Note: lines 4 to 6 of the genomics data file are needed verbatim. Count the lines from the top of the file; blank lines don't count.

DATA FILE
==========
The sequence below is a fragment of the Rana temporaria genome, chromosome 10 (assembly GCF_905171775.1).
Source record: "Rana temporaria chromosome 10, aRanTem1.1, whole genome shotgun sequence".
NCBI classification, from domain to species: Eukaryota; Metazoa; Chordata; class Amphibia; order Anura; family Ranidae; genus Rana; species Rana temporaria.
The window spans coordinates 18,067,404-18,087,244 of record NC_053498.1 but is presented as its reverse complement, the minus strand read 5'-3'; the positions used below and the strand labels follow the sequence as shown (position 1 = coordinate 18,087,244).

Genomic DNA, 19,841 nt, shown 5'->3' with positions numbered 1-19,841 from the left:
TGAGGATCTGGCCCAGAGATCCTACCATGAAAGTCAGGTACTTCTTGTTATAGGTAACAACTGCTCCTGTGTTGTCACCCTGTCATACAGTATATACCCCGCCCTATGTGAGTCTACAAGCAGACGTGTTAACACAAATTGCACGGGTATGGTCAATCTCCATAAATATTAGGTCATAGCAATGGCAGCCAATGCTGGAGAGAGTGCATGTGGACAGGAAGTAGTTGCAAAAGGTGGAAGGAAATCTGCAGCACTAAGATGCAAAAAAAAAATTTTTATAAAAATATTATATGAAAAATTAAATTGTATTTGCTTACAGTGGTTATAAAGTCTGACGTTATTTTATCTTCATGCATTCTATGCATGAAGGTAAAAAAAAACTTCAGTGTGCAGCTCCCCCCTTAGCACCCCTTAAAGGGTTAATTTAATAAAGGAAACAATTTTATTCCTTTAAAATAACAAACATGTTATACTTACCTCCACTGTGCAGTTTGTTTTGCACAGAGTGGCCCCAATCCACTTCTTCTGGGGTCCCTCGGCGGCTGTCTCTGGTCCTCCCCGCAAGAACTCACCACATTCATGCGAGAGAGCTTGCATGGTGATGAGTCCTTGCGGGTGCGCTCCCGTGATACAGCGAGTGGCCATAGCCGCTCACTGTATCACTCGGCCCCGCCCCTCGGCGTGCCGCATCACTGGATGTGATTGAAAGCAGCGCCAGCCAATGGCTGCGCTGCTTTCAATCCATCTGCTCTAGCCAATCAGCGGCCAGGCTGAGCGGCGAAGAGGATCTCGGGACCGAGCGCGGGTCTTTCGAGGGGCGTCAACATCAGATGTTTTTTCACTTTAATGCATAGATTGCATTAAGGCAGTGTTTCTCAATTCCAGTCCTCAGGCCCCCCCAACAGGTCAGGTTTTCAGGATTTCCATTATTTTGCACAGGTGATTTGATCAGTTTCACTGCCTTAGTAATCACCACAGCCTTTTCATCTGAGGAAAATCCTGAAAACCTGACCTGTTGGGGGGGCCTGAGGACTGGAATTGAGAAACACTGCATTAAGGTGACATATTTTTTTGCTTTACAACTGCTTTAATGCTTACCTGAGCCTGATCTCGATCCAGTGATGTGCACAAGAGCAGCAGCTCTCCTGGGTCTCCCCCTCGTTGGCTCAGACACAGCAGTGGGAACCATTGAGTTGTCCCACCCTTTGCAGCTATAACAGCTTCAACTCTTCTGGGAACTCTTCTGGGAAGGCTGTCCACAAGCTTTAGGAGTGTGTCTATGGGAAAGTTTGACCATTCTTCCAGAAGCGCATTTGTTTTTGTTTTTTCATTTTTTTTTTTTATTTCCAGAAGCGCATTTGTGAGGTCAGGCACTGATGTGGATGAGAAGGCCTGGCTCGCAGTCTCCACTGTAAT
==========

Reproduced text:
The window spans coordinates 18,067,404-18,087,244 of record NC_053498.1 but is presented as its reverse complement, the minus strand read 5'-3'; the positions used below and the strand labels follow the sequence as shown (position 1 = coordinate 18,087,244).

Genomic DNA, 19,841 nt, shown 5'->3' with positions numbered 1-19,841 from the left:
TGAGGATCTGGCCCAGAGATCCTACCATGAAAGTCAGGTACTTCTTGTTATAGGTAACAACTGCTCCTGTGTTGTCACCCTGTCATACAGTATATACCCCGCCCTATGTGAGTCTACAAGCAGACGTGTTAACACAAATTGCACGGGTATGGTCAATCTCCATAAATATTAGGTCATAGCAATGGCAGCCAATGCTGGAGAGAGTGCATGTGGACAGGAAGTAGTTGCAAAAGGTGGAAGGAAATCTGCAGCACTAAGATGCAAAAAAAAAATTTTTATAAAAATATTATATGAAAAATTAAATTGTATTTGCTTACAGTGGTTATAAAGTCTGACGTTATTTTATCTTCATGCATTCTATGCATGAAGGTAAAAAAAAACTTCAGTGTGCAGCTCCCCCCTTAGCACCCCTTAAAGGGTTAATTTAATAAAGGAAACAATTTTATTCCTTTAAAATAACAAACATGTTATACTTACCTCCACTGTGCAGTTTGTTTTGCACAGAGTGGCCCCAATCCACTTCTTCTGGGGTCCCTCGGCGGCTGTCTCTGGTCCTCCCCGCAAGAACTCACCACATTCATGCGAGAGAGCTTGCATGGTGATGAGTCCTTGCGGGTGCGCTCCCGTGATACAGCGAGTGGCCATAGCCGCTCACTGTATCACTCGGCCCCGCCCCTCGGCGTGCCGCATCACTGGATGTGATTGAAAGCAGCGCCAGCCAATGGCTGCGCTGCTTTCAATCCATCTGCTCTAGCCAATCAGCGGCCAGGCTGAGCGGCGAAGAGGATCTCGGGACCGAGCGCGGGTCTTTCGAGGGGCGTCAACATCAGATGTTTTTTCACTTTAATGCATAGATTGCATTAAGGCAGTGTTTCTCAATTCCAGTCCTCAGGCCCCCCCAACAGGTCAGGTTTTCAGGATTTCCATTATTTTGCACAGGTGATTTGATCAGTTTCACTGCCTTAGTAATCACCACAGCCTTTTCATCTGAGGAAAATCCTGAAAACCTGACCTGTTGGGGGGGCCTGAGGACTGGAATTGAGAAACACTGCATTAAGGTGACATATTTTTTTGCTTTACAACTGCTTTAATGCTTACCTGAGCCTGATCTCGATCCAGTGATGTGCACAAGAGCAGCAGCTCTCCTGGGTCTCCCCCTCGTTGGCTCAGACACAGCAGTGGGAACCATTGAGTTGTCCCACCCTTTGCAGCTATAACAGCTTCAACTCTTCTGGGAACTCTTCTGGGAAGGCTGTCCACAAGCTTTAGGAGTGTGTCTATGGGAAAGTTTGACCATTCTTCCAGAAGCGCATTTGTTTTTGTTTTTTCATTTTTTTTTTTTATTTCCAGAAGCGCATTTGTGAGGTCAGGCACTGATGTGGATGAGAAGGCCTGGCTCGCAGTCTCCACTGTAAT